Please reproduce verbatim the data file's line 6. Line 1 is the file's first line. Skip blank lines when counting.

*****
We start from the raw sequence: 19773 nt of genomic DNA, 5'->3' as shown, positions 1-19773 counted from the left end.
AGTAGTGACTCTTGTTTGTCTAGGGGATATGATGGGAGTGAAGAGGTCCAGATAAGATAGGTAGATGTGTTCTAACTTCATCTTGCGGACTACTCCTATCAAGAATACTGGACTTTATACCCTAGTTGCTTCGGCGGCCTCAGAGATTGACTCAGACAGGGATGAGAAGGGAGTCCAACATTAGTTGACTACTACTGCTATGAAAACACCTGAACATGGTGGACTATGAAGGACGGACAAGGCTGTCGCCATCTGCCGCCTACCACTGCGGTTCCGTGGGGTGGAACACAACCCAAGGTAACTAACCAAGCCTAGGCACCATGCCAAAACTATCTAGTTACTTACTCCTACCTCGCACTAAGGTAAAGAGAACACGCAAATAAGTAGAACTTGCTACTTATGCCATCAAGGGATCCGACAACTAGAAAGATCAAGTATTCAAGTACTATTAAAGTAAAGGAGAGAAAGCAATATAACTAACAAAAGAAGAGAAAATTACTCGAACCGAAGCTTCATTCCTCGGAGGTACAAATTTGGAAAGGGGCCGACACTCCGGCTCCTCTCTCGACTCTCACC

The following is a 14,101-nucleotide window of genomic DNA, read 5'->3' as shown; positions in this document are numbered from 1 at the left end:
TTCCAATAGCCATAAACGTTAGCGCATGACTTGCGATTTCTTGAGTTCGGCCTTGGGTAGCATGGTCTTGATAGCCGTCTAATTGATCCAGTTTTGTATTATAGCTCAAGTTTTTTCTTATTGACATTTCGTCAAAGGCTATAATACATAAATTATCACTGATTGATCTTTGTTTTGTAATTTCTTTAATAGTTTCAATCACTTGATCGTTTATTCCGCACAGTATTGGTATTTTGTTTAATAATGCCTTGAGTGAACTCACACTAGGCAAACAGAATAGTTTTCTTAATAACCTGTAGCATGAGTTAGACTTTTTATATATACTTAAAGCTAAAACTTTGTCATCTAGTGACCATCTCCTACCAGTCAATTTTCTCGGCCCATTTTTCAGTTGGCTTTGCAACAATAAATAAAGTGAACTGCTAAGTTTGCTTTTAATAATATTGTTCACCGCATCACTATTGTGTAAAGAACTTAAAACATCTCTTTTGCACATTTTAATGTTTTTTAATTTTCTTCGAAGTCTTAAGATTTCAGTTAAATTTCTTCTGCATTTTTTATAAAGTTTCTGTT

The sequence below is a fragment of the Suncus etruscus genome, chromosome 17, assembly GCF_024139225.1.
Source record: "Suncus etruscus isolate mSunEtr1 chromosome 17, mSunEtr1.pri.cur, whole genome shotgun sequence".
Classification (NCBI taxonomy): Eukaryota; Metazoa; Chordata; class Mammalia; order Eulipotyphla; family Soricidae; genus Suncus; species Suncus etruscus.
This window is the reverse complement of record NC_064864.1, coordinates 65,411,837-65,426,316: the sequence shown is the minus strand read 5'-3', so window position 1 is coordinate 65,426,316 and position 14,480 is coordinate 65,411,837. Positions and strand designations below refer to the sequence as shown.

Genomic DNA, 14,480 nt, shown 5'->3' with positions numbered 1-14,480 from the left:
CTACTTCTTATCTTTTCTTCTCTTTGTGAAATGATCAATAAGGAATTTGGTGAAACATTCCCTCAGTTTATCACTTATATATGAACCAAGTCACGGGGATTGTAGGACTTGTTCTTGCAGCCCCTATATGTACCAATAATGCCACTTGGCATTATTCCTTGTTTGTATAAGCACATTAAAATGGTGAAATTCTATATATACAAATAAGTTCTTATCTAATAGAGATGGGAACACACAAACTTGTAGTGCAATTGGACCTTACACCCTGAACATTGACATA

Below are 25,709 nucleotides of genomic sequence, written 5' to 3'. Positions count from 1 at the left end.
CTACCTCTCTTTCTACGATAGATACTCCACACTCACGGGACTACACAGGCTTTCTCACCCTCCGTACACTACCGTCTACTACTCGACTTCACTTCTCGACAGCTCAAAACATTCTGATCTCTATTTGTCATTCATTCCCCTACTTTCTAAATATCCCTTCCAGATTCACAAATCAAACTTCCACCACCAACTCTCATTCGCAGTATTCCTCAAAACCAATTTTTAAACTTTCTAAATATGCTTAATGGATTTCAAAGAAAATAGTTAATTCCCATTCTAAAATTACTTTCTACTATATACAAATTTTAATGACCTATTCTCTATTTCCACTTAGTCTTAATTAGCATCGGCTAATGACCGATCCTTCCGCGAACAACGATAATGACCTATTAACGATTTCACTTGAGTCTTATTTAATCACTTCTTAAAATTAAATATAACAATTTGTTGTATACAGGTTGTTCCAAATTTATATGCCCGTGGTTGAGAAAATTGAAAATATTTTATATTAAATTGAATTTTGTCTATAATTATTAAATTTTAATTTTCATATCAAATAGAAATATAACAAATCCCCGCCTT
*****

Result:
Source record: "Suncus etruscus isolate mSunEtr1 chromosome 17, mSunEtr1.pri.cur, whole genome shotgun sequence".